By the end of this course, you will know enough about Agile to be an effective leader or member of a great software development and delivery team.
This course is aligned with values and principles of the Agile manifesto. In this course, we value
There is no required reading for this course. Instead, there is a set of recommended reading materials. See the course backlog for details—each backlog item has its own recommended reading list. The recommended readings will enhance your knowledge of the course material. We trust that you are intrinsically motivated to learn, practice, and embody the course material, and that you’ll read as much as possible to maximize your learning.
The summer semester is 100% on campus. We meet Monday-Thursday at 3:15-6:15 pm Boston time. Class dates are:
The school is committed to providing an accessible academic community. The Accessibility Office offers a variety of accommodations and services to students with documented disabilities. Please visit Accessibility Services for more information.
You are responsible for understanding the school's policies on academic integrity and how to use sources responsibly. Not knowing the rules, misunderstanding the rules, running out of time, submitting the wrong draft, or being overwhelmed with multiple demands are not acceptable excuses. To support your learning about academic citation rules, please visit the Resources to Support Academic Integrity where you will find links to the Harvard Guide to Using Sources and two free online 15-minute tutorials to test your knowledge of academic citation policy. The tutorials are anonymous open-learning tools.
One way we align with Agile values is by using a course backlog — a learning backlog — rather than a traditional syllabus. Our course backlog is the list of topics we plan to cover throughout the semester. Each backlog item includes a short description, a list of activities, a suggested reading list, and the date on which we forecast we’ll cover the backlog item. The order of topics and dates may change—we’ll adjust the backlog throughout the semester to ensure we’re covering the right topics at the right time.
During the first half of the semester, we’ll learn enough about Agile to be able to apply it to real software product development. Homework assignments are short on-line quizzes and programming problems designed to guide your learning.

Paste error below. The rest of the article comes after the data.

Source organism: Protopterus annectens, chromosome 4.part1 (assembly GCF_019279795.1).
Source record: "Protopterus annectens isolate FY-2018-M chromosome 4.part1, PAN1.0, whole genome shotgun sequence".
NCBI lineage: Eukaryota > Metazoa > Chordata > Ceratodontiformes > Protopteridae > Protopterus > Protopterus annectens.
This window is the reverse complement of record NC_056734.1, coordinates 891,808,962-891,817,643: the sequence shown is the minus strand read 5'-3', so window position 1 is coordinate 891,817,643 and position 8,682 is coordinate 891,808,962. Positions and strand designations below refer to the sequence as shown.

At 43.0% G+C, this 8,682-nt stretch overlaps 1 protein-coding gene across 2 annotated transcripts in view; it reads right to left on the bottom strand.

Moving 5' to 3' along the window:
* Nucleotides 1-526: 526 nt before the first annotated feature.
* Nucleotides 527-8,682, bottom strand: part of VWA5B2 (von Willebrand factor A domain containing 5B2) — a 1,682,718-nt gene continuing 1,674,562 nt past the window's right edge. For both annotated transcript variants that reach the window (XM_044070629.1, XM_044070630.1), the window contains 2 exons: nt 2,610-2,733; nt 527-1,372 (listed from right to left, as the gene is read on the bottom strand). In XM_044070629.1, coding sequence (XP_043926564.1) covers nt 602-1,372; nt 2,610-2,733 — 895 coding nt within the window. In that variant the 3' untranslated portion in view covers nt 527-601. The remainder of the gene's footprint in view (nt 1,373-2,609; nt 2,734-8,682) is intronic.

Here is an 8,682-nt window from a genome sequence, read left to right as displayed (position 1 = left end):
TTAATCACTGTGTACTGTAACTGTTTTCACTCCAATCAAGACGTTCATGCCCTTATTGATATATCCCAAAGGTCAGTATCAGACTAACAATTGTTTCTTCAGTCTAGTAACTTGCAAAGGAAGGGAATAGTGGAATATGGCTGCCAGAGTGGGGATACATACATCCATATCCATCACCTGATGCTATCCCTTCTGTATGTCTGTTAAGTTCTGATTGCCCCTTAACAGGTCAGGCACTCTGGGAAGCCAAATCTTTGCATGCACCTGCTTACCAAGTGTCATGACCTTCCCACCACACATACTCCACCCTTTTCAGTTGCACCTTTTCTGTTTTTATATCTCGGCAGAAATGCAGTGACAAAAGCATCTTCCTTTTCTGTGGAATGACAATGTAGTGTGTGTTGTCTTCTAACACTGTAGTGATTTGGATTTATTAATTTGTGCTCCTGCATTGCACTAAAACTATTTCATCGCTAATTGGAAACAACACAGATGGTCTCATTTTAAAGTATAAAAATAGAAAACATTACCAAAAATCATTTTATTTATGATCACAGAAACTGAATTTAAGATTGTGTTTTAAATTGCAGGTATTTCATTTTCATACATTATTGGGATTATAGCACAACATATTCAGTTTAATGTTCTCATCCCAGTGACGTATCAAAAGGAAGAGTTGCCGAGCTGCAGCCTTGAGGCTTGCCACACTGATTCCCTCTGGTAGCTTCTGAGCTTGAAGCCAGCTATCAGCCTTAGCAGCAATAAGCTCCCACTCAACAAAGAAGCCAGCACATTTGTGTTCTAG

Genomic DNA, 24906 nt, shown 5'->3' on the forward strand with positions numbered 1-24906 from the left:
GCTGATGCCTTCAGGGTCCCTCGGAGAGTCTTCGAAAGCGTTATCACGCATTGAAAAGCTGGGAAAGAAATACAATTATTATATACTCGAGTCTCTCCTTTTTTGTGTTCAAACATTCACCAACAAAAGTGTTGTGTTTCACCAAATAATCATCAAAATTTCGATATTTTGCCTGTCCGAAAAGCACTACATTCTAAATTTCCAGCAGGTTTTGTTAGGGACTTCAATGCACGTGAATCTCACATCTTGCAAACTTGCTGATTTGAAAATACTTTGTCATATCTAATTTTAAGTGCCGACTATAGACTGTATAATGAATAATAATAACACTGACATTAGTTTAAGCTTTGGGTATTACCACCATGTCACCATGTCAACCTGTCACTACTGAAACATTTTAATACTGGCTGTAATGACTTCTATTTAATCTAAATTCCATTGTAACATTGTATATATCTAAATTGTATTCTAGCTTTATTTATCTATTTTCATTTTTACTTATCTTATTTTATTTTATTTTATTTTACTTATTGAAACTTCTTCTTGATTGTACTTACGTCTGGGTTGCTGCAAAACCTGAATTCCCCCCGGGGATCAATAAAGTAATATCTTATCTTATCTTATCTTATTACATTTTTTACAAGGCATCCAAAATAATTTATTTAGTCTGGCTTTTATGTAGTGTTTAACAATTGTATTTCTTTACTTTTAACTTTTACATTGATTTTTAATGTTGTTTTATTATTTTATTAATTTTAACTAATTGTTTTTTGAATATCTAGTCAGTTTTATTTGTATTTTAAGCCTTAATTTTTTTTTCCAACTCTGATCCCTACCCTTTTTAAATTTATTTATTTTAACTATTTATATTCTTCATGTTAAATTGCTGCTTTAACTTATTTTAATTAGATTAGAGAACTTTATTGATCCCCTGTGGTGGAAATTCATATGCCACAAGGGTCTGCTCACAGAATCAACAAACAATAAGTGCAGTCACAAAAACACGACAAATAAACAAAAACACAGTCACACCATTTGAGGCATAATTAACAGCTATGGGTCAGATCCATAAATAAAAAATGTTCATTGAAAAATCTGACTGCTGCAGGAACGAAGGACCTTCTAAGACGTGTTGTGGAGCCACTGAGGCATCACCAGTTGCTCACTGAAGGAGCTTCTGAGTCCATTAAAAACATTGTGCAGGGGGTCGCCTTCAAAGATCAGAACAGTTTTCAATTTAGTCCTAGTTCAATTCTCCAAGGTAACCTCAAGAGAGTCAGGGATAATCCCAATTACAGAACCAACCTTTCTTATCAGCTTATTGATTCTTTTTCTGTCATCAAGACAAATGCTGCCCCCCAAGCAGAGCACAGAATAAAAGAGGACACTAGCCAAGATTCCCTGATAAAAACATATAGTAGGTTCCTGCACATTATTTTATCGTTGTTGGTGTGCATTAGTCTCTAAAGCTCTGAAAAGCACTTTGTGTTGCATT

During the second half of the semester, you’ll put your learning into practice. You’ll form Agile product development teams. Your team will design, implement, and deliver a real software product together. You’ll traverse all the steps of the Agile product development lifespan, from team formation and product inception all the way to iteratively delivering and improving working versions of your product.
Your final grade for the semester will consist of:
A letter grade will be given in accordance with the School's grading policy.
To view your grade, visit the course Canvas site (TODO: update link to Canvas). (Grades on Canvas are accurate for graduate students. Undergrads, you'll have to compute your grade based on these percentages.)
We use completion grading in this course: on each assignment, you receive credit for each portion that you complete. We believe that this correlates with better learning outcomes and more classroom equity.
Class participation: For full credit, you’ll attend and actively participate in all online sessions. Active participation includes a video and audio presence during virtual sessions, participating in activities, contributing ideas during discussions, asking questions, and sharing what you know with students and course staff.
Homework: Homework assignments are due before the next class. To view and submit your homework assignments, visit the course Canvas site. For full credit:
Final project: You’ll work in teams to design, implement, and deliver a full software product. You will receive a grade as a team — everyone on the team receives the same grade. For full credit:
All homework assignments and grades are available in Canvas.